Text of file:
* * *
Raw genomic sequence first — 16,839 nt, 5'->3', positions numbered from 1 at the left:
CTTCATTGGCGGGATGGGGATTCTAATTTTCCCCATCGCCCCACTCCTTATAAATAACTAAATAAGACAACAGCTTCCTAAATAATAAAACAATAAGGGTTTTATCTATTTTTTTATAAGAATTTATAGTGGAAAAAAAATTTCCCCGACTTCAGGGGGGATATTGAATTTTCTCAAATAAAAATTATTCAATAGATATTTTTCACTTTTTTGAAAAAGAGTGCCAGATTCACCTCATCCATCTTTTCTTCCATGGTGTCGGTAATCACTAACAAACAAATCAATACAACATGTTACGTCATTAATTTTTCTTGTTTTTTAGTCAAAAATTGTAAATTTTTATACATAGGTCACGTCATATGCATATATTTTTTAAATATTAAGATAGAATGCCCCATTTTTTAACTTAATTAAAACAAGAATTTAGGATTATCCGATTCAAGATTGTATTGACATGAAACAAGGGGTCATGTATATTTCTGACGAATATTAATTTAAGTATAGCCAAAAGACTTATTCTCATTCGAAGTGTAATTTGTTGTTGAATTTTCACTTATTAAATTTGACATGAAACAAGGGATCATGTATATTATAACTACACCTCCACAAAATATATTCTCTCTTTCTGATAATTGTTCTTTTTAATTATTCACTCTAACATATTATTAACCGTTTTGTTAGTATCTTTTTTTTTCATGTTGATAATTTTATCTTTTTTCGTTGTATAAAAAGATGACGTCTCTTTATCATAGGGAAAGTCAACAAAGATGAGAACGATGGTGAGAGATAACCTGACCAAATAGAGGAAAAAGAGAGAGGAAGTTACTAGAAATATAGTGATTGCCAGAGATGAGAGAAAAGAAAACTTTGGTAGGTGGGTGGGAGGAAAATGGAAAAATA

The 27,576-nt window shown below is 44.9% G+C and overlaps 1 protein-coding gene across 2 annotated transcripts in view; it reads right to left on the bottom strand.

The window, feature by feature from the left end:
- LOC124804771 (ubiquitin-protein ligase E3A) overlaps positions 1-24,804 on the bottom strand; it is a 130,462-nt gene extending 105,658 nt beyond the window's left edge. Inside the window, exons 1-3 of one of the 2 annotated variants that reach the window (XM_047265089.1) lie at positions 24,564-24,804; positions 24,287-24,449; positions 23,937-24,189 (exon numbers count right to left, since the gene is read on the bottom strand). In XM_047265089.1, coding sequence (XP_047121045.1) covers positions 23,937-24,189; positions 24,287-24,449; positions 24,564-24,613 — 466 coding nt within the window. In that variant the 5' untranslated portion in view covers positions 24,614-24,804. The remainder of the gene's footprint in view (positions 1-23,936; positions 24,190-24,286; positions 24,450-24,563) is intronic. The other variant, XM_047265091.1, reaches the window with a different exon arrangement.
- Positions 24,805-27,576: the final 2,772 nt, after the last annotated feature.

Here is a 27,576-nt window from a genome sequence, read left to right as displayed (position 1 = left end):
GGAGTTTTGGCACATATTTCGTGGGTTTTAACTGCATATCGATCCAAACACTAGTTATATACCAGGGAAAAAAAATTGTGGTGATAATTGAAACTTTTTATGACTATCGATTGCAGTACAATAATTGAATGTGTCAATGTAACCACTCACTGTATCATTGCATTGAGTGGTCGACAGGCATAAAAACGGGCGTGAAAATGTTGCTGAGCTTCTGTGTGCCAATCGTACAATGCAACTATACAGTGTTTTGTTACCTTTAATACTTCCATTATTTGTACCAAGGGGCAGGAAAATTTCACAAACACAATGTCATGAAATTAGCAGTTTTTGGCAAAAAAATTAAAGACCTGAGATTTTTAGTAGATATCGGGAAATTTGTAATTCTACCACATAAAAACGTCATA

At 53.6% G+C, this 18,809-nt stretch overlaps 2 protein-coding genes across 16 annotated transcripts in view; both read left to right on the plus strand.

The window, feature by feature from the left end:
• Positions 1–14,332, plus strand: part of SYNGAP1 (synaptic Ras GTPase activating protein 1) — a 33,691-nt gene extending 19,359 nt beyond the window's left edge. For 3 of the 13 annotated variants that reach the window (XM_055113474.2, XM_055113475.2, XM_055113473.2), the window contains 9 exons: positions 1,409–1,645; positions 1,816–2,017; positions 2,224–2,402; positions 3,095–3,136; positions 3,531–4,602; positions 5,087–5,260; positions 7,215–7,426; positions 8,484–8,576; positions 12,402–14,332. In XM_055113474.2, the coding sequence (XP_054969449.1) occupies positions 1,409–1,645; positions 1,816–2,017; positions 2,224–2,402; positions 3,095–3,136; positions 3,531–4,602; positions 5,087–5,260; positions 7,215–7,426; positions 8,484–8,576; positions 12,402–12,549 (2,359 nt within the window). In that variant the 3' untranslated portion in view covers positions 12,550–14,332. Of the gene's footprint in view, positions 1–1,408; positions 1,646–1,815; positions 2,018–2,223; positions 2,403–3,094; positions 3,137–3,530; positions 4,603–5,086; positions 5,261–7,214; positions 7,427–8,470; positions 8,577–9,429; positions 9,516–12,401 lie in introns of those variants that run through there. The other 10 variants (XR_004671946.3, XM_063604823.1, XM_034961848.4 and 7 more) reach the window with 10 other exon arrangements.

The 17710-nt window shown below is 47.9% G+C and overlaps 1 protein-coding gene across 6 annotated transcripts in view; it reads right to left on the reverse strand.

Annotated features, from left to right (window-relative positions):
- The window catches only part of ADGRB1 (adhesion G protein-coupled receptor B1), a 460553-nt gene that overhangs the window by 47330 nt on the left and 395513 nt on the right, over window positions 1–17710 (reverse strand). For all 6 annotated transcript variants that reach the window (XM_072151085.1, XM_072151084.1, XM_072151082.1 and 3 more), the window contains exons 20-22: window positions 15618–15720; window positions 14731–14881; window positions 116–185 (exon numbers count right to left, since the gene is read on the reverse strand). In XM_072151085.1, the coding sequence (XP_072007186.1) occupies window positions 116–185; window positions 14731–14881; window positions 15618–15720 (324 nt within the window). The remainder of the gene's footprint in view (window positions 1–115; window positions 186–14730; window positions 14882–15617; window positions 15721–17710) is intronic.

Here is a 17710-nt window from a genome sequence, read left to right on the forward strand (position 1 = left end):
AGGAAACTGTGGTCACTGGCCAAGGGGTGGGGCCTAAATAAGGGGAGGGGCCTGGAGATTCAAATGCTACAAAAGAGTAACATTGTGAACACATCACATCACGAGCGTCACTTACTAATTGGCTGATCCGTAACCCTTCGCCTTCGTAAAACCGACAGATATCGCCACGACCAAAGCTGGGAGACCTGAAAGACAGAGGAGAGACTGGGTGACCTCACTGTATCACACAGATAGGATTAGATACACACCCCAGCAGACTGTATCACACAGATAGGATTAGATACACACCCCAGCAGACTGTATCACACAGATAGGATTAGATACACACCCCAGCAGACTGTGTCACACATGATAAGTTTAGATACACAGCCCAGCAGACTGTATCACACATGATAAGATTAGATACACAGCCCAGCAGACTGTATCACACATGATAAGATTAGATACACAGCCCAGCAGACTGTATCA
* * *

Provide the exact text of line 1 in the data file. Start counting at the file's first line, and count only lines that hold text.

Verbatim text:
Raw genomic sequence first — 16,839 nt, 5'->3', positions numbered from 1 at the left: